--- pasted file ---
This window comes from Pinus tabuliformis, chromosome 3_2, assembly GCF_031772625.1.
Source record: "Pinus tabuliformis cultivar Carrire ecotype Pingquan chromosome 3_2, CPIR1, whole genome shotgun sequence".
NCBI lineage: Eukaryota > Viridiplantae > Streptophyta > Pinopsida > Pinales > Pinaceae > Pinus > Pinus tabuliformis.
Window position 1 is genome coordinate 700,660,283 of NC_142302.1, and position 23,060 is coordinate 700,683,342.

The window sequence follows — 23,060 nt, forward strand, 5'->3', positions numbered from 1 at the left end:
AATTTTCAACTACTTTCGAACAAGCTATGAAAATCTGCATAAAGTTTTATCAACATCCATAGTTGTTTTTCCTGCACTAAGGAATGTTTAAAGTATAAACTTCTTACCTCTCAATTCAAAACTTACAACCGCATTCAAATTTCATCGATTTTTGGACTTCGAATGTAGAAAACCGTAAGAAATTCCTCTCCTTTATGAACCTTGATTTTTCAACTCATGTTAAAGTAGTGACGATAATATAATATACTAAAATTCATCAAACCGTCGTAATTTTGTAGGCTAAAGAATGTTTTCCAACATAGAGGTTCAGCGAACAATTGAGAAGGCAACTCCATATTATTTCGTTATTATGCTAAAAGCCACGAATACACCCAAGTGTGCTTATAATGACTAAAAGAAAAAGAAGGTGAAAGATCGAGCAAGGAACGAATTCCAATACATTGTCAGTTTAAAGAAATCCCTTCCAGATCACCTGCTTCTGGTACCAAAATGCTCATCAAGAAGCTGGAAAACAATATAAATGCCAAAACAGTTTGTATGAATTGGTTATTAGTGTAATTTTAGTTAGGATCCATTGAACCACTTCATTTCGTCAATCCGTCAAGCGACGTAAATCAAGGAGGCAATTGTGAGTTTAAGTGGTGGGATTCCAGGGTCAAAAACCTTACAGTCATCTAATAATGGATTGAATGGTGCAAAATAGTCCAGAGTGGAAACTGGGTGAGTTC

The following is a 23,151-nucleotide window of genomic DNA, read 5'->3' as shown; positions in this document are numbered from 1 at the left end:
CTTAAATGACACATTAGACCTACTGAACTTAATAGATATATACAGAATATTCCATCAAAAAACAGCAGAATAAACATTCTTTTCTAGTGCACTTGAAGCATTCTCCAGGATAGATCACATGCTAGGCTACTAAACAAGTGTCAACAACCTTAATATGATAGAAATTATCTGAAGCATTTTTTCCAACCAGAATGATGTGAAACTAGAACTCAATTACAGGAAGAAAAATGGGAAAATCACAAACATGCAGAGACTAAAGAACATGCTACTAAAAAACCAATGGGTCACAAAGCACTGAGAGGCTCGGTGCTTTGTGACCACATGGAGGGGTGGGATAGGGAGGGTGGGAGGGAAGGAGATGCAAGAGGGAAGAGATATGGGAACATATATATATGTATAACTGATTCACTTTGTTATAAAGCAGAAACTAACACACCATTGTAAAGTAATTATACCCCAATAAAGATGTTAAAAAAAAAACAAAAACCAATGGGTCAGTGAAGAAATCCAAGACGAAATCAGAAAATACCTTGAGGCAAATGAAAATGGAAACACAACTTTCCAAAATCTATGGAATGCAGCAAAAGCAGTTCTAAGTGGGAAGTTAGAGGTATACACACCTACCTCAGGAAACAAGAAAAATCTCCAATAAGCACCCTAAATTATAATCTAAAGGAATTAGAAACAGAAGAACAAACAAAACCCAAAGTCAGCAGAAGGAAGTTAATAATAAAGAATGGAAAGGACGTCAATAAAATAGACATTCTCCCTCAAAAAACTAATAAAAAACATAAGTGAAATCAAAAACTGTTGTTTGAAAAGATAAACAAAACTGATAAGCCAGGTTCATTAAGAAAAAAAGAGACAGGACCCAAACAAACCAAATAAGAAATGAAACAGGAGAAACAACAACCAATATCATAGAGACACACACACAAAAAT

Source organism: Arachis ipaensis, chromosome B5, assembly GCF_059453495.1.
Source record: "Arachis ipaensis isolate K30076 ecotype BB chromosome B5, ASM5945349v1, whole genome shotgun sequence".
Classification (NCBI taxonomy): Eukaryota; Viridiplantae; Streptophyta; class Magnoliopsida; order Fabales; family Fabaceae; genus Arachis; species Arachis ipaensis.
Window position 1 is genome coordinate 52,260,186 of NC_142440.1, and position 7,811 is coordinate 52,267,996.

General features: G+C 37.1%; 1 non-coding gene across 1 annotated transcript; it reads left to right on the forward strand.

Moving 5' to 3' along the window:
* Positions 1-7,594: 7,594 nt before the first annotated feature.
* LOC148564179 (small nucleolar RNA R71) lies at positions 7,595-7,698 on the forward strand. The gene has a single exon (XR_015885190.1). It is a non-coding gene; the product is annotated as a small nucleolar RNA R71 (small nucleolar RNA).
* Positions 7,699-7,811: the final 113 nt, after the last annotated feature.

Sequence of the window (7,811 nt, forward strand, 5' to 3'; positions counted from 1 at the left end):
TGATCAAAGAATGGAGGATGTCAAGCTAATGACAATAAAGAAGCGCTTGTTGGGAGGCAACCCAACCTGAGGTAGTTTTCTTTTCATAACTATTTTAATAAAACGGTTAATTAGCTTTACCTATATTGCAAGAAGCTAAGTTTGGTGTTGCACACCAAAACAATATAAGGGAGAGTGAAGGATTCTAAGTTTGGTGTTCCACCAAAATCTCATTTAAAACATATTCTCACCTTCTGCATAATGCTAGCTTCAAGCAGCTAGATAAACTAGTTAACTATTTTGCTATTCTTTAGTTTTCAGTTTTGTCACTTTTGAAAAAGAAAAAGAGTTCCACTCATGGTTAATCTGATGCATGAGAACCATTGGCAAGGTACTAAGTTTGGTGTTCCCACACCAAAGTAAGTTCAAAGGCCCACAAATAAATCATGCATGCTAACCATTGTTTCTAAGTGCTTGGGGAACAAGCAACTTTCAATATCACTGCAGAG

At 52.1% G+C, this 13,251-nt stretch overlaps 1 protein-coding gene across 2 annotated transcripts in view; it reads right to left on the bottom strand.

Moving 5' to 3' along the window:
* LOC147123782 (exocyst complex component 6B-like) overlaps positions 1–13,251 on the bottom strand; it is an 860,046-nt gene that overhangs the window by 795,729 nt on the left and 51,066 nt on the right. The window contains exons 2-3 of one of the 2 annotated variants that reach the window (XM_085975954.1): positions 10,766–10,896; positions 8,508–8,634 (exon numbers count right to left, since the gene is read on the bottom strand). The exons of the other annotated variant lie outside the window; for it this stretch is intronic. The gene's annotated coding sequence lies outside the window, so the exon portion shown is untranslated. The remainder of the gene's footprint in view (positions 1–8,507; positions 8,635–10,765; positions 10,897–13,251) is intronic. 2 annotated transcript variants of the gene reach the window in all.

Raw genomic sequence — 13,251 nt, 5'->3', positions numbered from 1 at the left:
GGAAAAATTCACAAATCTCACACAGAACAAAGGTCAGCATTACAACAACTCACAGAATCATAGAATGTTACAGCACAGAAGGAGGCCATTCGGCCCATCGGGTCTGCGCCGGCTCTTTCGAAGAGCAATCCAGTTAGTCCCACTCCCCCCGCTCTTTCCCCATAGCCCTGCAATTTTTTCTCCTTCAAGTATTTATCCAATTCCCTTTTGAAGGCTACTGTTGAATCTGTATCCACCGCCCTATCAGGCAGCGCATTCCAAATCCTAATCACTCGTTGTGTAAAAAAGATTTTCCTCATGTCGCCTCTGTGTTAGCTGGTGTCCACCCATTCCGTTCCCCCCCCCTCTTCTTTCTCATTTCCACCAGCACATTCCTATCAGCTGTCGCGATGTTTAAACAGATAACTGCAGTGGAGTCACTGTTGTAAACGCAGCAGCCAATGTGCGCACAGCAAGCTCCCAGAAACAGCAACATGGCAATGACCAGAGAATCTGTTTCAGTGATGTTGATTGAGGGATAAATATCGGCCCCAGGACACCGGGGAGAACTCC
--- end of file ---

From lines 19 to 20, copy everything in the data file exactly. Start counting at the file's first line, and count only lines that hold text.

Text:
TGATCAAAGAATGGAGGATGTCAAGCTAATGACAATAAAGAAGCGCTTGTTGGGAGGCAACCCAACCTGAGGTAGTTTTCTTTTCATAACTATTTTAATAAAACGGTTAATTAGCTTTACCTATATTGCAAGAAGCTAAGTTTGGTGTTGCACACCAAAACAATATAAGGGAGAGTGAAGGATTCTAAGTTTGGTGTTCCACCAAAATCTCATTTAAAACATATTCTCACCTTCTGCATAATGCTAGCTTCAAGCAGCTAGATAAACTAGTTAACTATTTTGCTATTCTTTAGTTTTCAGTTTTGTCACTTTTGAAAAAGAAAAAGAGTTCCACTCATGGTTAATCTGATGCATGAGAACCATTGGCAAGGTACTAAGTTTGGTGTTCCCACACCAAAGTAAGTTCAAAGGCCCACAAATAAATCATGCATGCTAACCATTGTTTCTAAGTGCTTGGGGAACAAGCAACTTTCAATATCACTGCAGAG

At 52.1% G+C, this 13,251-nt stretch overlaps 1 protein-coding gene across 2 annotated transcripts in view; it reads right to left on the bottom strand.